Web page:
Department of Climate and Space Sciences and Engineering in the College of Engineering at the University of Michigan


Rosetta Comet Outburst Captured

Posted: August 13, 2015

Rosetta Comet Outburst Captured A short-lived outburst from comet 67P. Image Credits: ESA/Rosetta/MPS

The European Space Agency's Rosetta spacecraft has been witnessing growing activity from comet 67P as the comet approaches perihelion (its closest point to the sun during its orbit), according to recent NASA press release.

On July 29, while the spacecraft orbited at a distance of 116 miles from the comet, it observed the most dramatic outburst to date. Early science results collected during the outburst came from several instruments aboard Rosetta, including the Double Focusing Mass Spectrometer (DFMS). The DFMS is part of the spacecraft's Rosetta Orbiter Spectrometer for Ion and Neutral Analysis (ROSINA) instrument.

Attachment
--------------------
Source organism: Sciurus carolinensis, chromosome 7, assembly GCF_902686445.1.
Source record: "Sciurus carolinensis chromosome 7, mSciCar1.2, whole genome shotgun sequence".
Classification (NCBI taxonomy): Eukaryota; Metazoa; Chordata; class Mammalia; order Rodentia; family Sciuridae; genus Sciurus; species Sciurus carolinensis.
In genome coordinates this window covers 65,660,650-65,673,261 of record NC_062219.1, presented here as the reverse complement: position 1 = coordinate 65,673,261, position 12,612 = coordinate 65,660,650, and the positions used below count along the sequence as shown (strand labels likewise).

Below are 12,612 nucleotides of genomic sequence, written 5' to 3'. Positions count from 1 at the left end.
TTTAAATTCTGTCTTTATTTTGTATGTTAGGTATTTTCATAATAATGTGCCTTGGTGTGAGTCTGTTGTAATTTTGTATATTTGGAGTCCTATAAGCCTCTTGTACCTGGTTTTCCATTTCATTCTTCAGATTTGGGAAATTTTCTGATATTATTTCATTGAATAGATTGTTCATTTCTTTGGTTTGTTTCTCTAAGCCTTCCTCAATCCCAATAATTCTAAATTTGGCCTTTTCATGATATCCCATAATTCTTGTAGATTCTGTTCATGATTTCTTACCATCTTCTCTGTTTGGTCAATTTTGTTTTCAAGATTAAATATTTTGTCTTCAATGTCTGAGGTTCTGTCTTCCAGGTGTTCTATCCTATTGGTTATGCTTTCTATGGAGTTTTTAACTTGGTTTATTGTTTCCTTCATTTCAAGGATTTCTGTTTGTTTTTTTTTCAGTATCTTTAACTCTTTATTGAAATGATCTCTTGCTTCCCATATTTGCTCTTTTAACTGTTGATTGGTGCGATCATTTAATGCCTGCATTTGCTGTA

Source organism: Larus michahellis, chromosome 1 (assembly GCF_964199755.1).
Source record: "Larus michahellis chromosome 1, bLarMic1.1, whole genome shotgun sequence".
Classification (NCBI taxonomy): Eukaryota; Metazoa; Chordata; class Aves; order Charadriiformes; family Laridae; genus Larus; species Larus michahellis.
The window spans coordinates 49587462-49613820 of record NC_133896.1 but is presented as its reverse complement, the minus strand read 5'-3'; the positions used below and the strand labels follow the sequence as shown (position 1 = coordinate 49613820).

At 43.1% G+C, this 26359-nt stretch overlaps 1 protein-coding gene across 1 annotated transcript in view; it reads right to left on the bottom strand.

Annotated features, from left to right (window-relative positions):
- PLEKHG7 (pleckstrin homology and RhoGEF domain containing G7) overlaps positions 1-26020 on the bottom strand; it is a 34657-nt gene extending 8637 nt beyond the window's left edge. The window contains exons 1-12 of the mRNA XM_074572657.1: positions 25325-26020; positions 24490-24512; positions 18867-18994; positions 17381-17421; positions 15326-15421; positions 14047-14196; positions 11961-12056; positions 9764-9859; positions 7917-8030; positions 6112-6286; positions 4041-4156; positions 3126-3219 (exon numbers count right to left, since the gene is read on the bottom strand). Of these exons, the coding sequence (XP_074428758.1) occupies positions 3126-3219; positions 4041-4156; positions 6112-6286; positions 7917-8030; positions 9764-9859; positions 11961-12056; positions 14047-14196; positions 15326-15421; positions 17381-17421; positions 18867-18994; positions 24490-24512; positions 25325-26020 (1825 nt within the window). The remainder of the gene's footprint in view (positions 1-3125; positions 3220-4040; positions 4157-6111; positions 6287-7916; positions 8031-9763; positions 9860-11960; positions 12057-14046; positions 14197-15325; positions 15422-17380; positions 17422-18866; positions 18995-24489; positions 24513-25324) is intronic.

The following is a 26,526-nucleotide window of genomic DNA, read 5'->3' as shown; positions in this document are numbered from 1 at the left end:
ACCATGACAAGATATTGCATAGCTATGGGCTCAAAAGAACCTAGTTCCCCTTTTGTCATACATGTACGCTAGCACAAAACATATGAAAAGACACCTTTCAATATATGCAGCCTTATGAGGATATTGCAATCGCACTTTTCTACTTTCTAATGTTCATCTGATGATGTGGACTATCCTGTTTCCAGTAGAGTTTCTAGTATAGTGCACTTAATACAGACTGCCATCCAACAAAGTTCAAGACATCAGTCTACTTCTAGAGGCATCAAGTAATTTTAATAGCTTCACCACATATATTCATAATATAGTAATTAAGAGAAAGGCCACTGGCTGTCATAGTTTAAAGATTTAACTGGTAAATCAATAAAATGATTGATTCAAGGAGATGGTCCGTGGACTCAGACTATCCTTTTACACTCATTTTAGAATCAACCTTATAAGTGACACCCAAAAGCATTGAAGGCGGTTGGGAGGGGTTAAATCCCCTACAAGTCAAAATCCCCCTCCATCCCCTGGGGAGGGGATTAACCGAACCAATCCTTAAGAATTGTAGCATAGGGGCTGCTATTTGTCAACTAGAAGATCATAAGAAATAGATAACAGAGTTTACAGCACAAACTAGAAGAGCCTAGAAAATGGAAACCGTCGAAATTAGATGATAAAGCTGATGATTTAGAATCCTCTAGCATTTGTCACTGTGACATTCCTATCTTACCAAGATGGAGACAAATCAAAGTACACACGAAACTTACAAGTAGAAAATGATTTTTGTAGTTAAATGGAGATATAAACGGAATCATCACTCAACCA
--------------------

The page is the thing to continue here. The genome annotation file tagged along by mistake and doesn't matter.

Parts of the DFMS and ROSINA were designed and built by SPRL engineers, including Ken Arnett, Bruce Block, John Maurer, Steve Rogacki, Ron Rizor, Frank Lee and Dave Boprie.

AOSS Professors Tamas Gombosi, Mike Combi and K.C. Hansen are co-investigators for ROSINA.

When the outburst occurred, the spectrometer recorded dramatic changes in the composition of outpouring gases from the comet when compared to measurements made two days earlier. As a result of the outburst, the amount of carbon dioxide increased by a factor of two, methane by four, and hydrogen sulfide by seven, while the amount of water stayed almost constant.

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